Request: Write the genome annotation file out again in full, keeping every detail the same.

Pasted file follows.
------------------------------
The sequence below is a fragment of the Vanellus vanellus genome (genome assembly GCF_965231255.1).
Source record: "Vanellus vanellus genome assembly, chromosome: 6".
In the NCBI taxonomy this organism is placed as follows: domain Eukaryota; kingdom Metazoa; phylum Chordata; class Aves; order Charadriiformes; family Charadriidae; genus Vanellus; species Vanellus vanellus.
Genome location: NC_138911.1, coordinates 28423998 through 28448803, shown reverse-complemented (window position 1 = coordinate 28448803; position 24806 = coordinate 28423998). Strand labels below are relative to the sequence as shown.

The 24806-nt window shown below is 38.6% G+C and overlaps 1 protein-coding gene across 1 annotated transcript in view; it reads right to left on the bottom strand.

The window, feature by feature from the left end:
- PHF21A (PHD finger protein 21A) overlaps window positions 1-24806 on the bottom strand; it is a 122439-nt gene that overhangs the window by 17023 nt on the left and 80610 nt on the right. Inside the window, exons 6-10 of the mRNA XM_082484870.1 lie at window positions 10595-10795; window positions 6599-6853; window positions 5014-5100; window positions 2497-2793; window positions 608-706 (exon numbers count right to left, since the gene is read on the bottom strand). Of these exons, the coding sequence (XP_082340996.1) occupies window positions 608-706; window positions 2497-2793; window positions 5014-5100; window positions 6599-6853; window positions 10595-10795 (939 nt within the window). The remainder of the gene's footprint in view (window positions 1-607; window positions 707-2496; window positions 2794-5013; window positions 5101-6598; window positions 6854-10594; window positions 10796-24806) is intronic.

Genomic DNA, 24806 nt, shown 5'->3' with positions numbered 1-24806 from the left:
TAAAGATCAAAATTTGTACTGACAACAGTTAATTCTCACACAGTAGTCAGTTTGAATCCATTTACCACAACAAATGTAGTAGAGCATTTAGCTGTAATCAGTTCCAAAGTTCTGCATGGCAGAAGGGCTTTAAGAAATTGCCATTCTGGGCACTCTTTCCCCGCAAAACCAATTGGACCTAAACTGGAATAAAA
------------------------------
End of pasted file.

The sequence below is a fragment of the Vanellus vanellus genome (genome assembly GCF_965231255.1).
Source record: "Vanellus vanellus genome assembly, chromosome: 6".
In the NCBI taxonomy this organism is placed as follows: domain Eukaryota; kingdom Metazoa; phylum Chordata; class Aves; order Charadriiformes; family Charadriidae; genus Vanellus; species Vanellus vanellus.
Genome location: NC_138911.1, coordinates 28423998 through 28448803, shown reverse-complemented (window position 1 = coordinate 28448803; position 24806 = coordinate 28423998). Strand labels below are relative to the sequence as shown.

The 24806-nt window shown below is 38.6% G+C and overlaps 1 protein-coding gene across 1 annotated transcript in view; it reads right to left on the bottom strand.

The window, feature by feature from the left end:
- PHF21A (PHD finger protein 21A) overlaps window positions 1-24806 on the bottom strand; it is a 122439-nt gene that overhangs the window by 17023 nt on the left and 80610 nt on the right. Inside the window, exons 6-10 of the mRNA XM_082484870.1 lie at window positions 10595-10795; window positions 6599-6853; window positions 5014-5100; window positions 2497-2793; window positions 608-706 (exon numbers count right to left, since the gene is read on the bottom strand). Of these exons, the coding sequence (XP_082340996.1) occupies window positions 608-706; window positions 2497-2793; window positions 5014-5100; window positions 6599-6853; window positions 10595-10795 (939 nt within the window). The remainder of the gene's footprint in view (window positions 1-607; window positions 707-2496; window positions 2794-5013; window positions 5101-6598; window positions 6854-10594; window positions 10796-24806) is intronic.

Genomic DNA, 24806 nt, shown 5'->3' with positions numbered 1-24806 from the left:
TAAAGATCAAAATTTGTACTGACAACAGTTAATTCTCACACAGTAGTCAGTTTGAATCCATTTACCACAACAAATGTAGTAGAGCATTTAGCTGTAATCAGTTCCAAAGTTCTGCATGGCAGAAGGGCTTTAAGAAATTGCCATTCTGGGCACTCTTTCCCCGCAAAACCAATTGGACCTAAACTGGAATAAAA